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Blog: Director’s Diary

From welcoming the Government’s Levelling Up Taskforce to the region, to joining the British Academy’s Early Career Researchers Network Advisory Board. MI Director, Dr Helen Turner, blogs about these and other recent initiatives that she has been involved in representing the partnership.

Despite the fact that we have had two public bank holidays in quick succession since my last Director’s Diary blog in early April 2022, it has been a busy and productive few weeks for myself and the teams that support the Midlands Innovation partnership, our research programmes and collaborative networks. I got to witness this first-hand when I attended the MI Flow Cytometry Conference - an annual meeting of those working in Flow Cytometry across our eight partners. It was great to see collaboration in action and my thanks go to MI Executive Assistant, Ellen McGhee, MI Marketing Manager, Sarah Howells, and to Dr David Onion and Prof Lucy Fairclough for overseeing the success of the event on the day. You can read more about the conference here.
I am grateful that I and a colleague, Jerel Whittingham, were given the opportunity to raise the untapped opportunity there is in the Midlands when it comes to attracting business investment when we met with representatives of the Government’s Office for Investment.

The Midlands is the home to 11% of the UK’s high growth businesses, but only secured 5% of the £13.5 billion invested in private UK businesses in 2020; as highlighted in a report undertaken by Beauhurst, which tracks the UK’s high-growth companies and is utilised by some of the UK’s biggest investment banks. Their Investment Opportunities in the Midlands report highlights that the region is ripe for investment. If the Government wishes to level up the country, ensuring that investment is attracted into regions beyond London and the South East, will be a key component. We are starting to explore collaborative solutions to this as a partnership.

With regards to levelling up, I was pleased to help facilitate a visit of the Government’s Levelling up Taskforce to the region, and to participate in a discussion on regional priorities and levelling up R&D, which took place as part of their visit to the University of Nottingham. I also had an opportunity to discuss regional priorities when I deputised for Professor Trevor McMillan, Chair of Midlands Innovation, at an Executive Board meeting of the Midlands Engine - the pan-regional growth body.

In the meeting, which was chaired by, Sir John Peace, Chairman of the Midlands Engine, I was able highlight the fantastic work we are doing as Midlands Innovation working with other stakeholders to develop a pilot to increase Foreign Direct Investment into R&D. The Midlands Engine are compiling a prospectus of investment priorities for the Midlands, and it was great to see that Space Park Leicester, the University of Birmingham Health Innovation Campus, and Loughborough Science and Enterprise Park all feature in the emerging priorities.

I have also been busy promoting the work of our Energy Research Accelerator (ERA) and the recommendations of the TALENT Commission.

I was able showcase ERA as an example of place-based research at an ARMA webinar on Place and the Impact Agenda.  I shared the impact ERA has had in the Midlands, and used it as an example to highlight that to build successful place-based projects it is critical to align to regional strengths, have strong leadership, and include partners from the start. Projects need this alignment and to work with partners to ensure outputs are adopted and that they are making a real impact.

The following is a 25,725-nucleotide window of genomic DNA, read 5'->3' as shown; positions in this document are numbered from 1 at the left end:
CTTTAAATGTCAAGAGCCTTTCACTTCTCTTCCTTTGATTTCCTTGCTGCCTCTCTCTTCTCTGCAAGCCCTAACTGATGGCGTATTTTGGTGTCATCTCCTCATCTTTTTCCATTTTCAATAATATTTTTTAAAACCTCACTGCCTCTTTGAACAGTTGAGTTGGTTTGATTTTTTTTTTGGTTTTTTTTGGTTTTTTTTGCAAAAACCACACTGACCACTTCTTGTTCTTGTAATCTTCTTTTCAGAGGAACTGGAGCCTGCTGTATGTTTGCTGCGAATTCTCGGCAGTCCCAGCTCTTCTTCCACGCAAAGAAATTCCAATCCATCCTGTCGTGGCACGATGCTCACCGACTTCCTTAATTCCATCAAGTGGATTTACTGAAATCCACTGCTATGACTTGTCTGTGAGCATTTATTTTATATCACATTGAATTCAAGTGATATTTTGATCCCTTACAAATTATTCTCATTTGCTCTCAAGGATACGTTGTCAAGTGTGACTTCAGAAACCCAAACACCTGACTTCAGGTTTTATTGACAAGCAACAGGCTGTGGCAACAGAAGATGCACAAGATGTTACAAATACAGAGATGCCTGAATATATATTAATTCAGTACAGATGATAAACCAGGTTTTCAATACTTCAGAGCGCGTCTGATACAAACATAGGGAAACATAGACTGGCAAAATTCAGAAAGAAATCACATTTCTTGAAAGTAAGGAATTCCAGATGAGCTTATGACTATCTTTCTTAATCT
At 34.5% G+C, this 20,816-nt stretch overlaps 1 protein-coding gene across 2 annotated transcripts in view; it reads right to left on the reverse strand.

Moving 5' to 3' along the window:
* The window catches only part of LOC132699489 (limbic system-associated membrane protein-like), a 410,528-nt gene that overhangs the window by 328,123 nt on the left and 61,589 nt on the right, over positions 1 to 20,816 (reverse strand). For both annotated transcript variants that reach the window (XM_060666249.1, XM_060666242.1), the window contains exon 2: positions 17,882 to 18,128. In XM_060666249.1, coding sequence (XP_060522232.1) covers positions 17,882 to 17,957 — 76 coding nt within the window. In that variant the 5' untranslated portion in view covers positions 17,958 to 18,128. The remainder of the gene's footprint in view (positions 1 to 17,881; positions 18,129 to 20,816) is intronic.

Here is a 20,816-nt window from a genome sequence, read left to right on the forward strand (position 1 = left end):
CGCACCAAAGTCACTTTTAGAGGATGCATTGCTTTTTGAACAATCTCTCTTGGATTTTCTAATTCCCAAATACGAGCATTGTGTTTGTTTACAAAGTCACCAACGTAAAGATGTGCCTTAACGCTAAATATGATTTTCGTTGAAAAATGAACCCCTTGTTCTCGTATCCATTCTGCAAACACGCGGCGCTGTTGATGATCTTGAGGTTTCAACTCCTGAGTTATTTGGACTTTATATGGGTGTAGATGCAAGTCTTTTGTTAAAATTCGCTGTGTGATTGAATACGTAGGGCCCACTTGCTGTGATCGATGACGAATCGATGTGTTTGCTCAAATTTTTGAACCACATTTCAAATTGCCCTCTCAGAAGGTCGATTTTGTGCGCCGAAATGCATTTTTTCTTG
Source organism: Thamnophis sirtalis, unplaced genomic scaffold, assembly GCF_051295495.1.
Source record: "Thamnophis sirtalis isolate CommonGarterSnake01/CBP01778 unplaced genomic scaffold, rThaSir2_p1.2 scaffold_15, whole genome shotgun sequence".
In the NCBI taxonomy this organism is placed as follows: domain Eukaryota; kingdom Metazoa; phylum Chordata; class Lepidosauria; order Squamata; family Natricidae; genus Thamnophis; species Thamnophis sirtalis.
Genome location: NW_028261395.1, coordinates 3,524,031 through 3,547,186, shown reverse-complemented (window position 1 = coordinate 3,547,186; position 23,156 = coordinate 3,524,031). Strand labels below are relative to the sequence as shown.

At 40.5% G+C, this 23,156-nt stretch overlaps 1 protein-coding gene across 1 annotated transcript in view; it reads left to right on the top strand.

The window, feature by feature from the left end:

I was also able to make a wider point that funding mechanisms for considering place-based programmes such as ERA need to be strengthened. ERA, for example, has the backing of 40 businesses, organisations, LEPs and local authorities in the region, but due to scale of funding it is seeking to match the ambitions of its regional collaborators, there isn’t a readymade route for public funding. The Government has said it wants to level up R&D funding and use public sector investment to unlock private sector investment, but currently there isn’t a fund available which ERA can bid into. This is despite demonstrating that it was able to leverage 9:1 private sector investment, for every pound of public sector backing it received, and it having private sector partners queueing up collaborate on future projects if public sector funding can be secured.

I was also invited to speak at a meeting of the Russell Group’s Research Directors to highlight the TALENT Commission and its findings. The TALENT Commission sets out a vision for the future of the UK's technical talent and includes 16 overarching recommendations to guide delivery of this vision, as well as a series of targeted recommendations. We are keen to ensure that the recommendations are adopted as widely as possible, and this is one of a number of meetings that myself, the Commissioners, and the TALENT Project Lead are having to help raising awareness of the Commission’s findings and opportunities to embed recommendations. If these were adopted, they would not only support the career development of the higher education and research sector’s technical community, but would also help the country to achieve ‘science superpower’ status.  

At Midlands Innovation we are passionate about advocating for and recognising all of those who undertake and support research, so it is an honour to be invited by the British Academy Early Career Researchers Network to become a member of its Advisory Board. The Board met for the first time this month (May 2022), and as well as being a real privilege to work with the British Academy, it is even more to do so on such an important initiative.